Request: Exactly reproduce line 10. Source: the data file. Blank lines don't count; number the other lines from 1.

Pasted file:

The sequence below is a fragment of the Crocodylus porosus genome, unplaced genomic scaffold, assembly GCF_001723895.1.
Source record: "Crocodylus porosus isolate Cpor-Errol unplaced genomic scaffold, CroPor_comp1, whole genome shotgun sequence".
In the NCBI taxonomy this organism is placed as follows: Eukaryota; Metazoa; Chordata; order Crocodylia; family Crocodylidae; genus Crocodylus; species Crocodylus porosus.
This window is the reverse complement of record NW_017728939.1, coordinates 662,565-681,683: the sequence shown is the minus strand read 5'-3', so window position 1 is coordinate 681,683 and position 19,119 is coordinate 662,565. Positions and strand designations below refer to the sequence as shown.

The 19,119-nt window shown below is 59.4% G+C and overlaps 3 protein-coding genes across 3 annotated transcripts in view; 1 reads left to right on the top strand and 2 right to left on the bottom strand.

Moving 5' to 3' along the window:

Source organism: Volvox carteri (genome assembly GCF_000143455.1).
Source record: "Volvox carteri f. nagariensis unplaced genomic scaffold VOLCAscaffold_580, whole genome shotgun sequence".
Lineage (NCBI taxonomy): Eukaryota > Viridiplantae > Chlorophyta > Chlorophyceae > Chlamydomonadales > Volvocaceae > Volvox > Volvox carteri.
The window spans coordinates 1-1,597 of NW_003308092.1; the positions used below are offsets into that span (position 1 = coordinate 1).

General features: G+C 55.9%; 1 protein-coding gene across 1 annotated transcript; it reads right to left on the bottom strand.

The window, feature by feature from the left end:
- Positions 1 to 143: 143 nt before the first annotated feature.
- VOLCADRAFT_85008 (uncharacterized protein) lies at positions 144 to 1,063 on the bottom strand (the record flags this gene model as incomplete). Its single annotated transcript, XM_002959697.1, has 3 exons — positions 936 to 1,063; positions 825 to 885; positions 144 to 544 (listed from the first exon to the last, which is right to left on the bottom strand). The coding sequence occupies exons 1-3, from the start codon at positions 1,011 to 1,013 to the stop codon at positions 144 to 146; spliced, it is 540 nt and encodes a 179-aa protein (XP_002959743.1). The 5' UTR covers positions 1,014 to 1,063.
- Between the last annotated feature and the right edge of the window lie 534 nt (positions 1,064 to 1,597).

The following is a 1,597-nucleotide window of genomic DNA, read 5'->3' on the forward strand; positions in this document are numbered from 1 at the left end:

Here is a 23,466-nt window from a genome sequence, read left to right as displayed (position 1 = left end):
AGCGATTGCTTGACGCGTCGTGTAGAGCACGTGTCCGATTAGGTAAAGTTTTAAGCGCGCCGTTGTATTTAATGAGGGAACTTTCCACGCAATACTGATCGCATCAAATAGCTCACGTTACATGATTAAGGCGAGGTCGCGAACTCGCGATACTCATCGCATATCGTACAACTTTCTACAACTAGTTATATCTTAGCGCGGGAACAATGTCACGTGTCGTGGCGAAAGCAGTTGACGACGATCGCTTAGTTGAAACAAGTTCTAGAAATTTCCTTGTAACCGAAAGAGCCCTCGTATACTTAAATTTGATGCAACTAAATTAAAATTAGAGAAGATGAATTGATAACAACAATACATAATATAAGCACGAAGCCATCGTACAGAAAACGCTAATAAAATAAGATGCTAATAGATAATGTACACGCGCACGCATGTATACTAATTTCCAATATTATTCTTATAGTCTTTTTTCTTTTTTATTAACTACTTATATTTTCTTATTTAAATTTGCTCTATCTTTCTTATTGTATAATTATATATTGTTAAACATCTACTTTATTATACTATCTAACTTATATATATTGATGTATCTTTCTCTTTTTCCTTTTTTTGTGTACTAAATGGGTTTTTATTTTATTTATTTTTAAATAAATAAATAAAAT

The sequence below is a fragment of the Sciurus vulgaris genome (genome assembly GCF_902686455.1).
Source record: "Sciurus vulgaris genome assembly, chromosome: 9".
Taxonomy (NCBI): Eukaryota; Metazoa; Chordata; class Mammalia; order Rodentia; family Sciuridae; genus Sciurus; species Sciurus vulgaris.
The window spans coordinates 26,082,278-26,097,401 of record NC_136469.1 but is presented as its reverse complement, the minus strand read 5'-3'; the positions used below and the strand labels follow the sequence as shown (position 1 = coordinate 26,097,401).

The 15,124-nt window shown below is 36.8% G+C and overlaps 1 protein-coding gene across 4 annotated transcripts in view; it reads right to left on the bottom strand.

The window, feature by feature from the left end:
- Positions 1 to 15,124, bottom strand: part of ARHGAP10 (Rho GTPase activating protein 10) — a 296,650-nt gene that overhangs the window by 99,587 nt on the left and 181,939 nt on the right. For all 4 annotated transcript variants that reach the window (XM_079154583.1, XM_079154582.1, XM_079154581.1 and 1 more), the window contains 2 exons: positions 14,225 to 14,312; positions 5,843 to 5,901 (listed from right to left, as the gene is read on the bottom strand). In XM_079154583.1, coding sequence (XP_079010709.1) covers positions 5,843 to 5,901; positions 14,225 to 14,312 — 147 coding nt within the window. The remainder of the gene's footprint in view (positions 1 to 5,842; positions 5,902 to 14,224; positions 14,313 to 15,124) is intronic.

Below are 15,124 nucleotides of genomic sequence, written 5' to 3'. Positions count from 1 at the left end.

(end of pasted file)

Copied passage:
The window spans coordinates 1-1,597 of NW_003308092.1; the positions used below are offsets into that span (position 1 = coordinate 1).